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College of Arts and Sciences Archives

Scientists look to public to help collect migratory data

During the Western Monarch Mystery Challenge, which started on Feb. 14, Valentine’s Day, and runs through April 22, Earth Day, California residents are asked to report sightings of monarchs. The data they collect will give much-needed insight into the butterflies’ habitat needs during the spring months, so researchers can better target conservation efforts.

“We are already receiving sighting reports, which is very exciting,” said Cheryl Schultz, a WSU biology professor and a lead researcher on the project. “The reports show » More …

Biologist receives $1 million NSF grant to study food crops

Stephanie Porter.Stephanie Porter, an assistant professor in the School of Biological Sciences at WSU Vancouver, has received a prestigious $1 million grant from the National Science Foundation’s Faculty Early Career Development (CAREER) Program. Over the five-year grant period, Porter will study the symbiosis between plants and their beneficial microbes and how that relationship changes as people domesticate plants for their own use. » More …

BAM! Documenting creativity, action, and art in the 1960s

Three Queens, 1971, Wadsworth Aikens JarrelThe Black Arts Movement of Chicago is the subject of a documentary by two WSU Vancouver associate professors of English, Thabiti Lewis and Pavithra Narayanan. The 50-minute film took four years to make. It’s quick-cut style keeps viewers riveted and hungry to learn more about a period of American history that birthed a rich aesthetic based on Black American experience. » More …

The sky isn’t falling

Cannabis.More than a few citizens held their breath when Washington legalized recreational cannabis in 2012.

“There were many who believed it would trigger a massive increase in youth use and marijuana-related traffic collisions and fatalities,” says Clay Mosher, sociology professor at WSU Vancouver.

“But in the five years since sales began, those increases in youth use have not manifested, and while there have been some spikes in polydrug driving, they aren’t as significant as predicted.” » More …

Microscopic partners could help plants survive stressful environments

fungi slider.Tiny, symbiotic fungi play an outsized role in helping plants survive stresses like drought and extreme temperatures, which could help feed a planet experiencing climate change, report WSU scientists.

Recently published in the journal Functional Ecology, the discovery by plant-microbe biologist Stephanie Porter and plant pathologist Maren Friesen sheds light on » More …

International call to halt massive insect decline

Monarch butterfly.From bees to butterflies, ants to wasps, insect populations of all kinds are at risk, according to a growing scientific consensus. Their decline also threatens the many ecosystem services that depend on them, including food production.

“It’s clear that we’re experiencing massive insect declines both in species and in abundance,” said WSU Vancouver conservation biologist Cheryl Schultz. “We are becoming increasingly aware that species that were once common across the landscape are now rare.”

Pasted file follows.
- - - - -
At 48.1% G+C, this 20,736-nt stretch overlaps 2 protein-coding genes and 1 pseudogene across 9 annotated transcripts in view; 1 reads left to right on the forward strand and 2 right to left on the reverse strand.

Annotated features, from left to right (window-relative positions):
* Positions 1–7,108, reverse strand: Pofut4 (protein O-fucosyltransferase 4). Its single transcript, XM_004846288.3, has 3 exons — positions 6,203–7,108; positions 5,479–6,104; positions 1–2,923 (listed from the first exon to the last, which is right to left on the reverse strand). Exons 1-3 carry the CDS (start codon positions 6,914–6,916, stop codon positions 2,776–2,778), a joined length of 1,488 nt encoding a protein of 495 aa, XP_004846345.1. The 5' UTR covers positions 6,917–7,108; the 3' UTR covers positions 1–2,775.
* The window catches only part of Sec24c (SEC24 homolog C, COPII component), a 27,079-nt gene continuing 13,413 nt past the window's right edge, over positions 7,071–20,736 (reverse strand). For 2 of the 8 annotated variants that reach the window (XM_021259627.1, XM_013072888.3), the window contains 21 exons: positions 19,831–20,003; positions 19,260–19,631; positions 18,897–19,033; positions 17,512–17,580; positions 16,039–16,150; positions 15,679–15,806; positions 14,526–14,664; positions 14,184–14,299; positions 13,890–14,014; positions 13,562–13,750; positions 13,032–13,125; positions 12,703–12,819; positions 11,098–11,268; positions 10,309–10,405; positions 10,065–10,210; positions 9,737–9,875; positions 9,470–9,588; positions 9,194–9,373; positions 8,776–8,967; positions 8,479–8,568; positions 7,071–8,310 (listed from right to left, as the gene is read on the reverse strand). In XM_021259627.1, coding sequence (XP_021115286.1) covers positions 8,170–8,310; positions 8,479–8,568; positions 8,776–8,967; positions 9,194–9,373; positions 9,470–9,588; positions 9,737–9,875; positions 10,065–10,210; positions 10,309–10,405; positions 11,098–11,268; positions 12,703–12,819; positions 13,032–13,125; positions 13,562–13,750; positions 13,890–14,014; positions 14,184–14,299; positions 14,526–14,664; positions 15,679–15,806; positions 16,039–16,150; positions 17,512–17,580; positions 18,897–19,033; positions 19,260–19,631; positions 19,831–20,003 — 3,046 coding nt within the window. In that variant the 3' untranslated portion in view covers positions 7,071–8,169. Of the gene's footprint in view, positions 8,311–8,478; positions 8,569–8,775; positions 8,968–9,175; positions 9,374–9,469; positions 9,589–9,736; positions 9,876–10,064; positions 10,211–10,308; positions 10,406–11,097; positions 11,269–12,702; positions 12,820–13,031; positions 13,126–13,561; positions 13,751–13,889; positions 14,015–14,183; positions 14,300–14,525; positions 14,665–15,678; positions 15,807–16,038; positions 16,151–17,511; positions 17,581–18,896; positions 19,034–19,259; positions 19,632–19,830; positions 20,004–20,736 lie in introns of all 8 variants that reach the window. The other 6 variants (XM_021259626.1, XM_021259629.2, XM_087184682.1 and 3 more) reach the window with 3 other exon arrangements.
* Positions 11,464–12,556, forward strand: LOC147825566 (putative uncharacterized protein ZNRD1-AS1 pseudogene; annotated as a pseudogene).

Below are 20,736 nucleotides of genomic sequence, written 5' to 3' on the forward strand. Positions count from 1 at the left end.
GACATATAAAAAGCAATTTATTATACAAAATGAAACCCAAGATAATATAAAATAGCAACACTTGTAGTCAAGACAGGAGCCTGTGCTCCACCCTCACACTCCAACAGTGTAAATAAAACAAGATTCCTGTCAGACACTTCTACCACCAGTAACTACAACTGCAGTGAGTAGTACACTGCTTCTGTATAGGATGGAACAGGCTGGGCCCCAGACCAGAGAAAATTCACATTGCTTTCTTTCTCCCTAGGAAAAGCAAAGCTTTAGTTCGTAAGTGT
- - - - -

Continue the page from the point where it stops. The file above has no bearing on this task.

To avert this potential disaster, Schultz recently joined more than 70 scientists from 21 countries in » More …

Searching for La Belle Dame

Joan Grenier-Winther.Where in the world had the Clumber Park Chartier disappeared to? Joan Grenier-Winther, a Marianna M. and Donald S. Matteson Distinguished Professor of Foreign Languages at WSU Vancouver, really needed to examine the fifteenth-century collection of poems by Alain Chartier and others.

After all, her critical edition and translation of an unusual poem of the era was about to be published, and the Clumber Park manuscript had a version she hadn’t yet seen. » More …

DTC student premieres new film

Tom Andersen.On a chilly, fall Saturday morning, Tom Andersen reached a milestone in his young career with the premiere of his latest film, “It Was Love,” at the Kiggins Theatre in downtown Vancouver.

Andersen, a senior in digital technology and culture at WSU Vancouver, is the owner and director of his own independent film company, Mahilum Films. Having grown up watching old films with his father, Andersen realized early on that he had “a niche for writing” and an imagination. » More …

Dr. Universe: Why does the moon have phases?

Dr. UniverseWhen astronomers looked at the night sky long ago, they also wondered about questions just like this one. You know, I was also curious about why the moon looks so different at different times of the month.

I visited with my friend Jose Vazquez, an astronomer at WSU Vancouver, to learn more about it. He said that the way the moon looks to us has to do with two other objects in » More …

Vancouver Notable Alumni Award

Morgan Parker With remarkable energy, drive and a passion for community service, Morgan Parker (’12, ’14)  is devoting her life to help young adults who are struggling find their paths in life, and in doing so, she is making the community a better place for everyone.

She is the director of Next, a program » More …